Reuben Graham would have been six on September 10. His birthday, just weeks after the anniversary of his death four years ago on August 21, 2012, is a date mum Nicola and dad Mike always mark by eating Reuben’s favourite food: sausages and mash.
The grief and pain of dealing with Reuben’s death at the age of 23 months, after developing an aggressive brain tumour, is only tempered by the work the pair have done for the charity in their son’s name, the support they have had from friends, family and travel industry colleagues, and their other son Isaac.
Only recently, companies at Travel Weekly’s Northern Ball raised £2,821 for Reuben’s Retreat, demonstrating how the cause remains close to the hearts of many travel agents and suppliers.
For Nicola and Mike, head of sales promotion for Travel Counsellors, the donations means work on the next phase of the retreat's development can continue.
The couple set up Reuben’s Retreat two days after their son’s passing to create a retreat for families suffering with terminally-ill children. The charity purchased the former Woods Hospital site in Glossop, Derbyshire, in 2014 to create its retreat.
Nicola, who gave up her job at Red Sea Holidays to devote her time to the charity, said: “We have enough money to do the hydrotherapy suite in the west wing but any money we get now will go towards a sensory room, arts and crafts area, messy play, and office space.”
The charity’s project totals £3.9 million, of which £1.8 million has been raised to date.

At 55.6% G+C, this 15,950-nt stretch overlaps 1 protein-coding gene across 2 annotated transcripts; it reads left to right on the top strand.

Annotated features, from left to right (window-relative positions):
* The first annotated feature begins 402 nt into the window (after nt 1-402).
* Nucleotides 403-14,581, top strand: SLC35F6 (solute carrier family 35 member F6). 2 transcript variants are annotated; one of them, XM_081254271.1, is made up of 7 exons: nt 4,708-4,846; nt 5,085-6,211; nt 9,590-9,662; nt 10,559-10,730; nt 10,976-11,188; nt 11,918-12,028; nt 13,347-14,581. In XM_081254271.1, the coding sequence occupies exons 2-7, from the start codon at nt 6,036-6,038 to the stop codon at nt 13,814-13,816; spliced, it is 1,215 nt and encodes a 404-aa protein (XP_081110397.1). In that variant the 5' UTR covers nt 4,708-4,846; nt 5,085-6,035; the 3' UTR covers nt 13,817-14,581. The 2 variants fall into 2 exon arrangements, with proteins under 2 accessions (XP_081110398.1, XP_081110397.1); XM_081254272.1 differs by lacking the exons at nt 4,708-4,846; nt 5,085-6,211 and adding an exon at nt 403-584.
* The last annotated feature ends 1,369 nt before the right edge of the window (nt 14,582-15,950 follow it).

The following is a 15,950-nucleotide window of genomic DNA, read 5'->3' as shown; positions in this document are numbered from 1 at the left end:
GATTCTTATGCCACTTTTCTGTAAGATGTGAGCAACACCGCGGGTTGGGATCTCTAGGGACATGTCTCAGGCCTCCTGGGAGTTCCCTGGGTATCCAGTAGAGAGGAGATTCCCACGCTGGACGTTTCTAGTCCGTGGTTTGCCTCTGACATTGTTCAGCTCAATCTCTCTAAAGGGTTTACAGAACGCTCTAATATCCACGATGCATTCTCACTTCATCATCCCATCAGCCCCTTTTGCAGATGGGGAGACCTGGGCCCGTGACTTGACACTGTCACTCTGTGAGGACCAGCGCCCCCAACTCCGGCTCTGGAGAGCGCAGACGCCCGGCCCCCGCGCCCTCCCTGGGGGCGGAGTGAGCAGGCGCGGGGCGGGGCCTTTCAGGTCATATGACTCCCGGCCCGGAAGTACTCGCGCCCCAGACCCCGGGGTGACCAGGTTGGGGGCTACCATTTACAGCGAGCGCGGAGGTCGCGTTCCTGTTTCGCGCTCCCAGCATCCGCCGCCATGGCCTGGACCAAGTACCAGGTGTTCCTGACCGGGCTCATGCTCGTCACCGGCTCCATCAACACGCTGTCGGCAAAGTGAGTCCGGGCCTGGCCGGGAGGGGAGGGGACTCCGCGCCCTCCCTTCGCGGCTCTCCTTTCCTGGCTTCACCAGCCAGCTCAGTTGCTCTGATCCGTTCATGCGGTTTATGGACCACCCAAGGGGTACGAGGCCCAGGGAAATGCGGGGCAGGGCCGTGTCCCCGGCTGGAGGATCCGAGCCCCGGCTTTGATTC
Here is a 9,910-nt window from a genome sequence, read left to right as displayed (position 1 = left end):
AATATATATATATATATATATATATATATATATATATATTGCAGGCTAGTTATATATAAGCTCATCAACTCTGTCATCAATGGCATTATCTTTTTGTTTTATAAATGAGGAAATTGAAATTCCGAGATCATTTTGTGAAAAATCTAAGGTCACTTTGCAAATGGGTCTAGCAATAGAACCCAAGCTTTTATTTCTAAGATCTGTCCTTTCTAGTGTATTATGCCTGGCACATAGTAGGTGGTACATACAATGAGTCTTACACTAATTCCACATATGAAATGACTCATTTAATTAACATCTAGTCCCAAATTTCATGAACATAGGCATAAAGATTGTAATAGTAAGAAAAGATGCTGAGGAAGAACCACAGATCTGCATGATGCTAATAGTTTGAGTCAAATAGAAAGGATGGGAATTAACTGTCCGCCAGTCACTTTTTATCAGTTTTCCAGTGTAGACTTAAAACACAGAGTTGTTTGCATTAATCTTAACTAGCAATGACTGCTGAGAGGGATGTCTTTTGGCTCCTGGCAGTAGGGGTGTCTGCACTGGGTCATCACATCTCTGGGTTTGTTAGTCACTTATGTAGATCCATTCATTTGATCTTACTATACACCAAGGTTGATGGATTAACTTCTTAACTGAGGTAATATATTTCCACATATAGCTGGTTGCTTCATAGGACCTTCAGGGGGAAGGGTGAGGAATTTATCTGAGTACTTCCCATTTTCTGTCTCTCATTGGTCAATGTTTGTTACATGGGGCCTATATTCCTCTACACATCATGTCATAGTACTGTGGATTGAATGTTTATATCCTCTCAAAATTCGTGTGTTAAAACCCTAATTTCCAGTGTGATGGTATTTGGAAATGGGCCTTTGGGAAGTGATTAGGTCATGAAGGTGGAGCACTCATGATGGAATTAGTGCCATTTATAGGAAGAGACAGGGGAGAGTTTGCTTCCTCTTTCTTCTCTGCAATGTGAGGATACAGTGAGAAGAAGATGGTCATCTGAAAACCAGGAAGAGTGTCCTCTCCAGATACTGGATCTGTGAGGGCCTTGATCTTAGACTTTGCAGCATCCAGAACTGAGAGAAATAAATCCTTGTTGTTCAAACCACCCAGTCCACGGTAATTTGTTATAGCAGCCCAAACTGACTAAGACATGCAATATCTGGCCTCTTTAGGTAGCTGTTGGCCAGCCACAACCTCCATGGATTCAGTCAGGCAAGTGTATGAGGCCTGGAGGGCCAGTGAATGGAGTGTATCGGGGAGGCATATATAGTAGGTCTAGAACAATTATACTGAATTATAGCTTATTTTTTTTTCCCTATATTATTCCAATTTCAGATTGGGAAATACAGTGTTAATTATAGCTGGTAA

Only recently Tipto donated £2,395 to the charity, while businesses that have contributed large sums in the past include Manchester airport, and others continue to fundraise through events, enabling vital building work to continue.
“Through social media we are able to keep in touch with a lot of travel people,” added Nicola.
The Lodge at Reuben’s, a counselling and bereavement centre, was the first part of the retreat to be created. It has been up and running on the site since last summer.
As well as two counselling suites, there is a function room and an apartment for families to stay in as a respite break.
There is also a counselling suite in Ashton-under-Lyne, where the charity has its offices. To date 208 families have received help from the charity.
Work to repair the roof of the main building, at a cost of £210,000, is just coming to an end, and after the west wing is completed next year, there are plans for a £700,000 tea room, followed by four apartments for families in the east wing. Nicola has set an ambitious target to finish the work by 2020.
“We knew this was going to be a huge project, but it still takes my breath away when I think about it,” she admitted. “We have just been through our fourth year without Reuben and it has been one of the toughest yet.
“The charity has been a huge distraction for us, but it doesn’t go away.”
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